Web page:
An editorial in today's New York Times neatly outlines the candidates' health-care proposals and recommends Mr Obama's, but with reservations. You have time to read it. It's short --under 1500 words--and free of exaggerations, recriminations, accusations, and all the other -ations that characterize political ads nowadays.
Thanks to Mr Neff's job, I have good health insurance, though I'm not one of those "young, healthy workers" who might benefit from Mr McCain's proposals. Still, I'm a lot luckier than some of my friends, including one I talked with this weekend.
Sherry has no medical insurance. Her husband is seriously and chronically ill, and for the last decade she has spent most of her waking hours caring for him. A regular job is out of the question, and so they are trying to survive on his disability insurance. She thinks she is becoming diabetic, but she can't afford to find out--or to treat whatever condition is causing her discomfort. In another year or two, she'll qualify for Medicare, and then she hopes she'll be able to take care of her own health.
Fortunately, her husband is a veteran from way back when veterans got excellent benefits, and they live near a town with a VA hospital. His health care is excellent. But they are now coming to a crossroad, and Sherry doesn't know what to do.
His health continues to deteriorate, and he may soon need full-time custodial care. It is available, but it costs over $6000 a month. The only way they could afford the fees would be to apply for Medicaid assistance--that is, to go on welfare. But if they did that, she told me, they would lose their VA prescription benefit--an unthinkable option, since her husband is being kept alive and manageable by means of an expensive pharmacopoeia.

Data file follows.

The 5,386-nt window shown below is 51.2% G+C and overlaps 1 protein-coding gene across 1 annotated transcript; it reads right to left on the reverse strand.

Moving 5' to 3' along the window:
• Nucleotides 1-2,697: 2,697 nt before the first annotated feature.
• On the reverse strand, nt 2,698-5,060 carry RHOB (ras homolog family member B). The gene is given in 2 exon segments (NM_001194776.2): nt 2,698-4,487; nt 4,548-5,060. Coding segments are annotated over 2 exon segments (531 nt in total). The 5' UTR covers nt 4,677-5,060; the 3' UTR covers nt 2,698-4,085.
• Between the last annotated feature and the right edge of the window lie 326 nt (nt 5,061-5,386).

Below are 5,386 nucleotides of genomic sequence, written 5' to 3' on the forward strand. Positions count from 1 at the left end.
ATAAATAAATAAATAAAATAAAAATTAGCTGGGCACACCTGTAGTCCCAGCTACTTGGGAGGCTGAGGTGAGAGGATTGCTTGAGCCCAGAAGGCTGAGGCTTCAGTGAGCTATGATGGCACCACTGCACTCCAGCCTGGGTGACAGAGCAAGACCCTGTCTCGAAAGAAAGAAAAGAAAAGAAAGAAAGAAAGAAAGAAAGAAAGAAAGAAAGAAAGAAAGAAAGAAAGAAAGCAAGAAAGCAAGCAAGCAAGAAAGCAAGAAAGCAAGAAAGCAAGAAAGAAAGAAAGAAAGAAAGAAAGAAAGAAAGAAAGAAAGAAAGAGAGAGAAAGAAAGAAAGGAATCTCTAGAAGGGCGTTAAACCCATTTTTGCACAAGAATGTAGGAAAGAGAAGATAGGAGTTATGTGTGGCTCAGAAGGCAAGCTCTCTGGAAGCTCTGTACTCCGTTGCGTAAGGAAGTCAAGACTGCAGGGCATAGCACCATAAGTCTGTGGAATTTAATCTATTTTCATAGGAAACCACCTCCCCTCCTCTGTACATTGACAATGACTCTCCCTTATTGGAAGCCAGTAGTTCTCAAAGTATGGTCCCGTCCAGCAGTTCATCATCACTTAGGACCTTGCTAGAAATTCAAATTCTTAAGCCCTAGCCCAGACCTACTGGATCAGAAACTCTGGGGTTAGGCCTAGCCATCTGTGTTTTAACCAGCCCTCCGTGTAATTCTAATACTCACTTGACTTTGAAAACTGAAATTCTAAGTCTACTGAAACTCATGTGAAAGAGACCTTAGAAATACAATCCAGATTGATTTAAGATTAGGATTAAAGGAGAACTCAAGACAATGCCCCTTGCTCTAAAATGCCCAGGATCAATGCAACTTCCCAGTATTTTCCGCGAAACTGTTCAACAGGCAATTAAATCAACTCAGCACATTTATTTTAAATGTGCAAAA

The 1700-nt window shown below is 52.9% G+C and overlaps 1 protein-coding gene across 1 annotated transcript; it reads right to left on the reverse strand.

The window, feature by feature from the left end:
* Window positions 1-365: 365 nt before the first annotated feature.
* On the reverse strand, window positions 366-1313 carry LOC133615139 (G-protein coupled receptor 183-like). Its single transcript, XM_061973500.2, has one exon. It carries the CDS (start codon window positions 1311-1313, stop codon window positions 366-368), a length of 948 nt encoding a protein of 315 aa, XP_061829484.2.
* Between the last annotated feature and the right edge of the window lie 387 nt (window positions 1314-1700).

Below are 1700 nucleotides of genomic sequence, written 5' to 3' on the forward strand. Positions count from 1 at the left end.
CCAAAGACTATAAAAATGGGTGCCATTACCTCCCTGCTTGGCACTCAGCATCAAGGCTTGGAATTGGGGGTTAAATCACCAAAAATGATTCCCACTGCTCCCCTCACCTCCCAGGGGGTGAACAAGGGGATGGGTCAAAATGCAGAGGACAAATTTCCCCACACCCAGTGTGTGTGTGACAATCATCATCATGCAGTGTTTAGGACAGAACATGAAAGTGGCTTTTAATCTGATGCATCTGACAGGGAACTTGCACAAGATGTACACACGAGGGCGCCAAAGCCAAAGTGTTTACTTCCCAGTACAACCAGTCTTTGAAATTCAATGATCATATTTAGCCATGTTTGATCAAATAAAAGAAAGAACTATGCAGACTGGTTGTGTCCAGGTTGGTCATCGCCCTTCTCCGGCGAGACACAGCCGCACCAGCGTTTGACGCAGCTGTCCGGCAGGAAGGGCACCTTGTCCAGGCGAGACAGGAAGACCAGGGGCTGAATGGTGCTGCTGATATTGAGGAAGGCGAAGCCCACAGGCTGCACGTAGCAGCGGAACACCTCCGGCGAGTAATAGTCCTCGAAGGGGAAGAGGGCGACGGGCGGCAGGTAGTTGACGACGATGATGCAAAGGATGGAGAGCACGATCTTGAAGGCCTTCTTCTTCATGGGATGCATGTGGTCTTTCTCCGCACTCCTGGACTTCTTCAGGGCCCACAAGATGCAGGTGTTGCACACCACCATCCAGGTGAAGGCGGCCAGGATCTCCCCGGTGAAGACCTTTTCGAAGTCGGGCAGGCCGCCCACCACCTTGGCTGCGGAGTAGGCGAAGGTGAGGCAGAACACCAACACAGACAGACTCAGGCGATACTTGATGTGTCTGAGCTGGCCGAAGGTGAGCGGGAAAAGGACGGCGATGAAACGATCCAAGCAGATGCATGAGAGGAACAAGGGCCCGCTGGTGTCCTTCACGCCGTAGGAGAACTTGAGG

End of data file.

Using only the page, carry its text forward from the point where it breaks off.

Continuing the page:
So this exhausted woman in her 60s, at the risk of her own health and life, will continue round-the-clock caring for the chronically ill, difficult man she loves and promised to care for in sickness and in health. She'll do this for as long as it takes. Maybe for as long as she lives.
In my first draft of this blogpost, I wrote, "Her faithfulness is inspiring. I hope it will inspire you to vote for the candidate most likely to offer her the relief she desperately needs. And I hope the relief comes before she collapses."
A reader pointed out that neither candidate's program is likely to solve Sherry's particular problem, and I agree. So here's an alternate closing paragraph:
When you go to the polls, keep Sherry in mind, along with the other 45.7 million Americans who lacked health insurance in 2007 (the number dropped from 47 million in 2006 thanks to government-funded health insurance programs, according to David Johnson, chief of the Census Bureau's Housing and Household Economic Statistics Division). Both candidates want to increase the percentage of Americans with health insurance. Which one is more likely to do so? And which will give more relief to those who need it most--the old, the sick, and the unemployed?